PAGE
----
When the days drew near for him to be taken up, he set his face to go to Jerusalem. And he sent messengers ahead of him, who went and entered a village of the Samaritans, to make preparations for him. But the people did not receive him, because his face was set toward Jerusalem. And when his disciples James and John saw it, they said, “Lord, do you want us to tell fire to come down from heaven and consume them?” But he turned and rebuked them. And they went on to another village. As they were going along the road, someone said to him, “I will follow you wherever you go.” And Jesus said to him, “Foxes have holes, and birds of the air have nests, but the Son of Man has nowhere to lay his head.” To another he said, “Follow me.” But he said, “Lord, let me first go and bury my father.” And Jesus said to him, “Leave the dead to bury their own dead. But as for you, go and proclaim the kingdom of God.” Yet another said, “I will follow you, Lord, but let me first say farewell to those at my home.” Jesus said to him, “No one who puts his hand to the plow and looks back is fit for the kingdom of God.”” (Luke 9:51–62, ESV)
Jesus knew what was ahead. He knew what was in the past. He knew what was in the present. Well, he's God and that should not surprise, but the words he speaks are often difficult for us as we struggle through them. When rejected the disciples are rebuked for wanting to bring a swift end to them, but he departs from the presence of those who rejected him. For those who desire to follow he gives ominous statements and criticizes one disciple for wishing to say farewell to his loved ones. These statements give pause, at least for me.
I have felt the Holy Spirit leave a place. A part of me was like the disciples, but our Lord, Jesus Christ, knows that there are greater punishments than a swift end. Ichabod from 1 Samuel 4:21 is the name given to the son of Phineas, Eli's son, and when defined it means, "the glory has departed." When people reject God, he simply departs. When he departs, for those that are aware, the air changes. Unfortunately, for those that reject God know no different and go on with their lives as before. A great mind of the twentieth century by the name of Joseph Campbell defined the arrogance of man in their definition of God in his book and documentary, "The Masks of God." The series was produced with PBS and the interviewer was Bill Moyers. In this he defines religion this way, "Ignorance is bliss. Bliss is god. Follow your bliss." As a teenager when I first heard this it struck me and influenced me in a great way. This influence was negative at first, but now, as I have grown older, it has influenced me in how I desire to bring others out of the darkness. Joseph Campbell's statement was and is truly a sad testament of the man and of many wonderful people I know that reject our Lord and God. The statement is one that puts one's own intellect above that of the creator. It makes them blind to see what is right before them.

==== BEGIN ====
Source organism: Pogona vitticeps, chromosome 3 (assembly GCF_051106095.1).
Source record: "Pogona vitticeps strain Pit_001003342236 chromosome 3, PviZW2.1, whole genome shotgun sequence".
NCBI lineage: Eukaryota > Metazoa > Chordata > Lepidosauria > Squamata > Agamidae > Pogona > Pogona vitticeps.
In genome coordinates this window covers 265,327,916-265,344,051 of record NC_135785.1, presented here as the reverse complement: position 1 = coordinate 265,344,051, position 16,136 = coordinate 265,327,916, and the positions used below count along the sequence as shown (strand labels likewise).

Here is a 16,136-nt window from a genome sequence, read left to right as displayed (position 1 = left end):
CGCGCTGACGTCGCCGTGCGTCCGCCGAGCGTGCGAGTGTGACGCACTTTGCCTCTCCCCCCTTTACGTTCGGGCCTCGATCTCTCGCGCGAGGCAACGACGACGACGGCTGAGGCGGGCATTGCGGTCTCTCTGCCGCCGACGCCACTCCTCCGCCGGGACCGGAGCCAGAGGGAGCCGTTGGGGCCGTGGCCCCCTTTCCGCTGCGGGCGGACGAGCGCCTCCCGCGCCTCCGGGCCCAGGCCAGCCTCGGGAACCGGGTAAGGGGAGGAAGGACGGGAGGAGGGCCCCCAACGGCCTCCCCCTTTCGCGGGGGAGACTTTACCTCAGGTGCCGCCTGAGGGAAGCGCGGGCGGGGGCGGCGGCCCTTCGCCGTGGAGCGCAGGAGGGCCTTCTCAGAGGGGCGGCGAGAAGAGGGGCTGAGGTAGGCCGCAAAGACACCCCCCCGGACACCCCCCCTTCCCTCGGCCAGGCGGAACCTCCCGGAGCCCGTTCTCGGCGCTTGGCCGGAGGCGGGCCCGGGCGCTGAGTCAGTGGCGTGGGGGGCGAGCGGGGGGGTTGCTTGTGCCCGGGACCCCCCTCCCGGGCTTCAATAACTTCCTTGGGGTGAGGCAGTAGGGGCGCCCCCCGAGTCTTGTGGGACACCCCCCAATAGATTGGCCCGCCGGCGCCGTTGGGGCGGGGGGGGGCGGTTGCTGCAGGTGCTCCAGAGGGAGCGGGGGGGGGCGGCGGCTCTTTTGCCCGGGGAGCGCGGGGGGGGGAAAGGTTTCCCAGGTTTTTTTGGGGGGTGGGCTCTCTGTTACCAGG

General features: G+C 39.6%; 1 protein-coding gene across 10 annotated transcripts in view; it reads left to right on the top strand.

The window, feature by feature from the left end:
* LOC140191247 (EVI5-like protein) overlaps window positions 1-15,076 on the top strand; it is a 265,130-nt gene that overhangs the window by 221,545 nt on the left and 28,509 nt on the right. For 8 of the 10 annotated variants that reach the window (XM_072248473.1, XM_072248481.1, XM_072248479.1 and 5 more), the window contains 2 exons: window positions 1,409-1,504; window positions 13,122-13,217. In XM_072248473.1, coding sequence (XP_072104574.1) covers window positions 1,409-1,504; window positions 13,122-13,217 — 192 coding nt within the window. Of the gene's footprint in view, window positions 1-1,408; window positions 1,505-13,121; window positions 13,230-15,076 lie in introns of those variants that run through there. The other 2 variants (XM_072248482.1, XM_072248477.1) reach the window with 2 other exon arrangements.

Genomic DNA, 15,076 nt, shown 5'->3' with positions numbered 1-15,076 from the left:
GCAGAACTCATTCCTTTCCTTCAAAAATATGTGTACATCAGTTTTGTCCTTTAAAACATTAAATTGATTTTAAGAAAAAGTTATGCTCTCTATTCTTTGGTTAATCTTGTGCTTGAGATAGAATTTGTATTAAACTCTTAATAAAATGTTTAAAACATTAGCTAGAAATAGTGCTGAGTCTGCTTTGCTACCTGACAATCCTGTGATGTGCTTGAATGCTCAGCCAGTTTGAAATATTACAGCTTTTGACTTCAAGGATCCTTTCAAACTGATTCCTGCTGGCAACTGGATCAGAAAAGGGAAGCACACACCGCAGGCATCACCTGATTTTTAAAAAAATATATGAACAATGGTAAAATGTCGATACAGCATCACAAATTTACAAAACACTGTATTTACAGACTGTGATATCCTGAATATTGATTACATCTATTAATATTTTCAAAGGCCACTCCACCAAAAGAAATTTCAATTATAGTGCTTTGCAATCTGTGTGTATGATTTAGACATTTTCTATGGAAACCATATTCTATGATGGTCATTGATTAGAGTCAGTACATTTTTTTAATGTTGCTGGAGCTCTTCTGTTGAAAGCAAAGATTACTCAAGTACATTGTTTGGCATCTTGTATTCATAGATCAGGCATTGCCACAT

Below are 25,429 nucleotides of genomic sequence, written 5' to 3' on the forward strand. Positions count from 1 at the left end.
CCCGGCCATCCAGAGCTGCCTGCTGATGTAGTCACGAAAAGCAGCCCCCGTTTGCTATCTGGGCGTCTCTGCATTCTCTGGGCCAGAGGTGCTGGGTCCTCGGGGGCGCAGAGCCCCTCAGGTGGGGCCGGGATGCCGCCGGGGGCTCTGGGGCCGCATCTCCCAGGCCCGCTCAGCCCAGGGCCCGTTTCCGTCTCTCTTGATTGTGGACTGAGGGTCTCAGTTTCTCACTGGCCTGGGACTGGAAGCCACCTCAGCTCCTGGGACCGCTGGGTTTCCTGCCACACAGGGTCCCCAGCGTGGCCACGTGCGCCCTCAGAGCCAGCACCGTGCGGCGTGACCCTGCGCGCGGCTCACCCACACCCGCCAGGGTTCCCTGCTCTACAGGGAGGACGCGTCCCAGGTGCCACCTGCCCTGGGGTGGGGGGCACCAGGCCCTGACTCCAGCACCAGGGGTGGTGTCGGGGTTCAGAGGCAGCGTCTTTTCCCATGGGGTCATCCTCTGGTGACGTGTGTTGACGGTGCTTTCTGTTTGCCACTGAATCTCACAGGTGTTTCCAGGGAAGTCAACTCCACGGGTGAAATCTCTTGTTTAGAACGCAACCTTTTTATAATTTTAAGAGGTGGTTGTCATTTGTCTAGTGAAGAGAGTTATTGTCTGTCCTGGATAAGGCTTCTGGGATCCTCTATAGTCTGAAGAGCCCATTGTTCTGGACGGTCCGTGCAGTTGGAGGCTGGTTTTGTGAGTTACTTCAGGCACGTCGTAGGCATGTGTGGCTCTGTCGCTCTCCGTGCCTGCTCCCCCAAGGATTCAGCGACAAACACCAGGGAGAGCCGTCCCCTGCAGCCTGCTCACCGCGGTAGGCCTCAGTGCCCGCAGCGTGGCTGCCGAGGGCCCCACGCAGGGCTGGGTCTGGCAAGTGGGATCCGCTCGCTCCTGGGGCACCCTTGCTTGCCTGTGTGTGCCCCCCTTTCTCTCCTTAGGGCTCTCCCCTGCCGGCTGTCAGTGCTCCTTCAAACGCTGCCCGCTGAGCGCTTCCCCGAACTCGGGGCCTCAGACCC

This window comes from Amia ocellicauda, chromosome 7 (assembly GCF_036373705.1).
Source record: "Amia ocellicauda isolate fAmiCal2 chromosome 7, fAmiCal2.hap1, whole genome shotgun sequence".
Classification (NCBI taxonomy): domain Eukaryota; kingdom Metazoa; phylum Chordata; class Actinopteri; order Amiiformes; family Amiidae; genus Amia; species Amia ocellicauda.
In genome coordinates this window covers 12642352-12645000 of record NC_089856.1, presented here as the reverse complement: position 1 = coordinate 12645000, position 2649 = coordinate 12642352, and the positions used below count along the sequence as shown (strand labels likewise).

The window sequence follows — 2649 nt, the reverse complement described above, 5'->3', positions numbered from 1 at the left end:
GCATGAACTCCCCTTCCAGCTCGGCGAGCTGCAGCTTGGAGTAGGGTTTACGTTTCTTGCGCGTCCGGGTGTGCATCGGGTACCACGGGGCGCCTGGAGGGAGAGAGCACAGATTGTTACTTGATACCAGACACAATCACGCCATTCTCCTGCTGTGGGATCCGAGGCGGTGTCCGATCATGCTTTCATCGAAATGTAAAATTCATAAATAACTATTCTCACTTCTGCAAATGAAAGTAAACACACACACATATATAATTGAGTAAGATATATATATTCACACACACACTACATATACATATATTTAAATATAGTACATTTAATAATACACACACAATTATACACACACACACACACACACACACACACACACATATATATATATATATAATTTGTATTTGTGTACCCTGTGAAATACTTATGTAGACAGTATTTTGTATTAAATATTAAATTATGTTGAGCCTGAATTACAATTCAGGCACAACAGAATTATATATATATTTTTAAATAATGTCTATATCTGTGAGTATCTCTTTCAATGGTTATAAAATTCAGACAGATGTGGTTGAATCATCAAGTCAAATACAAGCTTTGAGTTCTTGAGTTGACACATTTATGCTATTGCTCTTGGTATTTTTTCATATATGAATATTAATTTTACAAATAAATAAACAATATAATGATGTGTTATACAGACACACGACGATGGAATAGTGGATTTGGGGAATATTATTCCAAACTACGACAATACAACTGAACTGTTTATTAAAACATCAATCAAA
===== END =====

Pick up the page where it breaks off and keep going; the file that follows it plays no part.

Jesus doesn't destroy the village that rejected him for the same reason the he doesn't strike down everyone who curses him. Hope. As long as they have breath in their lungs there is hope that the Holy Spirit will move within and reveal the Lord to them. Our Lord gives us time. Time to turn from our past and turn to him. Time to grow in the forgiveness and grace that he gives. Time for our lives to be a light to those around us. As a people, we are given new life in Christ, a new identity, a new present, and a greater tomorrow. We are called ahead not back and to look back will only guide us away from the future he desires for us.
As the Church, we are to be careful to not let the past be the definer of our future. There are great things ahead for us and, though the past may hold great things, it is important for the Church be be a banner forward. This does not mean that we allow the world to define the future, that is Christ's role and has been set forth for us in the Word of God, which is ever a Word for the present as it is life-giving and is alive and unchanging. We can certainly learn from the past, but the past can not define the present and it will not define the future. It is a danger as many congregations look to the days when they had larger membership, a full Sunday school, and that special pastor that served in the high times. It is also a danger to look back and point to the actions of the past that "caused the church to lose." God draws us ever forward. Our worship life is the same as we enter we "process" and as we exit the sanctuary we also "process." We are not to "recess" but we are always moving forward into worship and into the world, the mission field.
Like to tunnel above, we may be looking back and seeing the light behind us or we may be looking forward and moving into the light before us. Unfortunately, if we are constantly looking back we may never see what glory is before us and we will most certainly miss out on what is going on in the moment surrounding us. Glory days are never past as long as we know the Lord is before us.
From A Church Rated